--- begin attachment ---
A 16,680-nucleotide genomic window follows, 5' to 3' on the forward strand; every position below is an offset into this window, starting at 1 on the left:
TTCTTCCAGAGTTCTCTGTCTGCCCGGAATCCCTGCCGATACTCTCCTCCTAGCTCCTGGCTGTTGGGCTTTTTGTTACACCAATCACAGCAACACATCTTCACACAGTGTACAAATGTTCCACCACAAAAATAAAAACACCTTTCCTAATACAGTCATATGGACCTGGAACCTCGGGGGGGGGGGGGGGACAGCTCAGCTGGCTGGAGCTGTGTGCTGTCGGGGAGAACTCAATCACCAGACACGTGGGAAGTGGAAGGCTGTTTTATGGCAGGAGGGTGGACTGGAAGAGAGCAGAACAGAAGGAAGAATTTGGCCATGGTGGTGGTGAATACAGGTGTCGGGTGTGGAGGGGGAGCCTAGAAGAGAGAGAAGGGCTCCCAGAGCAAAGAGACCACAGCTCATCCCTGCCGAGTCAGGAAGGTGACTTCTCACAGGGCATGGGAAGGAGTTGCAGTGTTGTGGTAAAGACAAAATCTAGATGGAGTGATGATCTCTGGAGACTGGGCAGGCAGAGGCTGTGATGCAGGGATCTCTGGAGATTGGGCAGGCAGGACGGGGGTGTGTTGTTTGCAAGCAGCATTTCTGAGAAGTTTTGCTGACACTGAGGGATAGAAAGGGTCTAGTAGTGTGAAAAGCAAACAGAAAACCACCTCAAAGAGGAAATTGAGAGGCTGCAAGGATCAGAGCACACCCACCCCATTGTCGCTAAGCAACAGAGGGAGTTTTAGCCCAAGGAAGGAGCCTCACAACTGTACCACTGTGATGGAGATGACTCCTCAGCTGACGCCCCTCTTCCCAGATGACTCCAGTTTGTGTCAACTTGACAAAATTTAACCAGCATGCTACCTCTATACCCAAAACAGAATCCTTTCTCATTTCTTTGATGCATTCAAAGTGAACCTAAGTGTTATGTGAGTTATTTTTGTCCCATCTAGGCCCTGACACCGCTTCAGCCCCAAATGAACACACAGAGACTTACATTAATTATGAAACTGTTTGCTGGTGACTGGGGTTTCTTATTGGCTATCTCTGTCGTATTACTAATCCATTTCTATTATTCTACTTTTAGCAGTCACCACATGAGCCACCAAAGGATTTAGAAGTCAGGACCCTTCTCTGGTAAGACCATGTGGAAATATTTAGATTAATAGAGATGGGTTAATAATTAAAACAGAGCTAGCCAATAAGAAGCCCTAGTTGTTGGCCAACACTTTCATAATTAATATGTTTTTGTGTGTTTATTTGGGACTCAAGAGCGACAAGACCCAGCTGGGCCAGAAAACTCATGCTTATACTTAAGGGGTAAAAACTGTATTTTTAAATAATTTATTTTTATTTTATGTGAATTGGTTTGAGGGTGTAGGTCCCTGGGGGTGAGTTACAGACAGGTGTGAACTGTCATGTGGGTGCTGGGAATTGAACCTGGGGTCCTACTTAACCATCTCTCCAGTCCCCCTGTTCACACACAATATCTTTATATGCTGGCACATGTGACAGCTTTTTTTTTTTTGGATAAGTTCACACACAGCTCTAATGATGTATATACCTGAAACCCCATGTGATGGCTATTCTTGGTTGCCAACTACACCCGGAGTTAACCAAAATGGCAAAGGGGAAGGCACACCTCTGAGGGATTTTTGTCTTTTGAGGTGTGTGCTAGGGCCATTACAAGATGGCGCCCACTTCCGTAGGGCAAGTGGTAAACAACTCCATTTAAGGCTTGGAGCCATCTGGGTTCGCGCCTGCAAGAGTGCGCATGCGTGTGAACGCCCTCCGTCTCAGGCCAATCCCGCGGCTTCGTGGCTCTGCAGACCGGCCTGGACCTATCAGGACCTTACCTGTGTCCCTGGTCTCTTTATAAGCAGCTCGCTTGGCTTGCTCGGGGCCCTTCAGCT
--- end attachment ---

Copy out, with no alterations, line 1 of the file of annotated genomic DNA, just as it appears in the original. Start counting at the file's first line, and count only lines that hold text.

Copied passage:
A 16,680-nucleotide genomic window follows, 5' to 3' on the forward strand; every position below is an offset into this window, starting at 1 on the left: